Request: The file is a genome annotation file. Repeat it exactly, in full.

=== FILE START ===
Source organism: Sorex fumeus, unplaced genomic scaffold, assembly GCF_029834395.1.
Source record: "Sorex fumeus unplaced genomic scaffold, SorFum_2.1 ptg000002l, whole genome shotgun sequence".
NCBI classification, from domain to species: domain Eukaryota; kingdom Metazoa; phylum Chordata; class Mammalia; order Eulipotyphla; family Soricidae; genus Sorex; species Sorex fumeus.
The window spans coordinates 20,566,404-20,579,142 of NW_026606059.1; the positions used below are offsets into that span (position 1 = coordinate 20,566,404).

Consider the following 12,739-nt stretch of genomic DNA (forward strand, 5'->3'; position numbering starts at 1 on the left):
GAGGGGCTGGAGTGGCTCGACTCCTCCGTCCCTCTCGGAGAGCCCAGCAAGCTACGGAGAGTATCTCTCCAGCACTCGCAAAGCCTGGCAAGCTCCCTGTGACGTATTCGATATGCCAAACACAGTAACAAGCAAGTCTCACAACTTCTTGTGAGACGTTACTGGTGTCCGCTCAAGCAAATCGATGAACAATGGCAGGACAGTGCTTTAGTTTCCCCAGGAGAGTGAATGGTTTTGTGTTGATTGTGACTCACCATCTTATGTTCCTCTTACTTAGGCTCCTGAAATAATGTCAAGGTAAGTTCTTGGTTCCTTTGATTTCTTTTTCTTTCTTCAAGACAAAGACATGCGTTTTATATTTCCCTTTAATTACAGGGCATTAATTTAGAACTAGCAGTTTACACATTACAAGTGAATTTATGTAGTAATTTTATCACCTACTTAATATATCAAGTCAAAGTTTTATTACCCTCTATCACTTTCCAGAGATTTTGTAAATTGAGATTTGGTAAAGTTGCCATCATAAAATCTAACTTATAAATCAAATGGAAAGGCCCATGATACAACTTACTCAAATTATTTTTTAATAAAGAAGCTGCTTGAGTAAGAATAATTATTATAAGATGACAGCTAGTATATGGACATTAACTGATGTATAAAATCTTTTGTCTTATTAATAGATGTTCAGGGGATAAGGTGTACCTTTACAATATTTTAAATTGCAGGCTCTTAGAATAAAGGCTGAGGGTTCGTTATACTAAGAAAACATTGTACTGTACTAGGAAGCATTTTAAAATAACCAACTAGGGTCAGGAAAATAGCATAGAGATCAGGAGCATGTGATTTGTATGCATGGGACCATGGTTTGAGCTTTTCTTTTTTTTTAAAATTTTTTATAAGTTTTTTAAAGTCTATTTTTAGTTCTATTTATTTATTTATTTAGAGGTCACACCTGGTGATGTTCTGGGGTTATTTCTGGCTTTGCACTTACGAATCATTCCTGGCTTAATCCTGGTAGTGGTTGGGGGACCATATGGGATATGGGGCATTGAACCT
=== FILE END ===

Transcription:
Source organism: Sorex fumeus, unplaced genomic scaffold, assembly GCF_029834395.1.
Source record: "Sorex fumeus unplaced genomic scaffold, SorFum_2.1 ptg000002l, whole genome shotgun sequence".
NCBI classification, from domain to species: domain Eukaryota; kingdom Metazoa; phylum Chordata; class Mammalia; order Eulipotyphla; family Soricidae; genus Sorex; species Sorex fumeus.
The window spans coordinates 20,566,404-20,579,142 of NW_026606059.1; the positions used below are offsets into that span (position 1 = coordinate 20,566,404).

Consider the following 12,739-nt stretch of genomic DNA (forward strand, 5'->3'; position numbering starts at 1 on the left):
GAGGGGCTGGAGTGGCTCGACTCCTCCGTCCCTCTCGGAGAGCCCAGCAAGCTACGGAGAGTATCTCTCCAGCACTCGCAAAGCCTGGCAAGCTCCCTGTGACGTATTCGATATGCCAAACACAGTAACAAGCAAGTCTCACAACTTCTTGTGAGACGTTACTGGTGTCCGCTCAAGCAAATCGATGAACAATGGCAGGACAGTGCTTTAGTTTCCCCAGGAGAGTGAATGGTTTTGTGTTGATTGTGACTCACCATCTTATGTTCCTCTTACTTAGGCTCCTGAAATAATGTCAAGGTAAGTTCTTGGTTCCTTTGATTTCTTTTTCTTTCTTCAAGACAAAGACATGCGTTTTATATTTCCCTTTAATTACAGGGCATTAATTTAGAACTAGCAGTTTACACATTACAAGTGAATTTATGTAGTAATTTTATCACCTACTTAATATATCAAGTCAAAGTTTTATTACCCTCTATCACTTTCCAGAGATTTTGTAAATTGAGATTTGGTAAAGTTGCCATCATAAAATCTAACTTATAAATCAAATGGAAAGGCCCATGATACAACTTACTCAAATTATTTTTTAATAAAGAAGCTGCTTGAGTAAGAATAATTATTATAAGATGACAGCTAGTATATGGACATTAACTGATGTATAAAATCTTTTGTCTTATTAATAGATGTTCAGGGGATAAGGTGTACCTTTACAATATTTTAAATTGCAGGCTCTTAGAATAAAGGCTGAGGGTTCGTTATACTAAGAAAACATTGTACTGTACTAGGAAGCATTTTAAAATAACCAACTAGGGTCAGGAAAATAGCATAGAGATCAGGAGCATGTGATTTGTATGCATGGGACCATGGTTTGAGCTTTTCTTTTTTTTTAAAATTTTTTATAAGTTTTTTAAAGTCTATTTTTAGTTCTATTTATTTATTTATTTAGAGGTCACACCTGGTGATGTTCTGGGGTTATTTCTGGCTTTGCACTTACGAATCATTCCTGGCTTAATCCTGGTAGTGGTTGGGGGACCATATGGGATATGGGGCATTGAACCT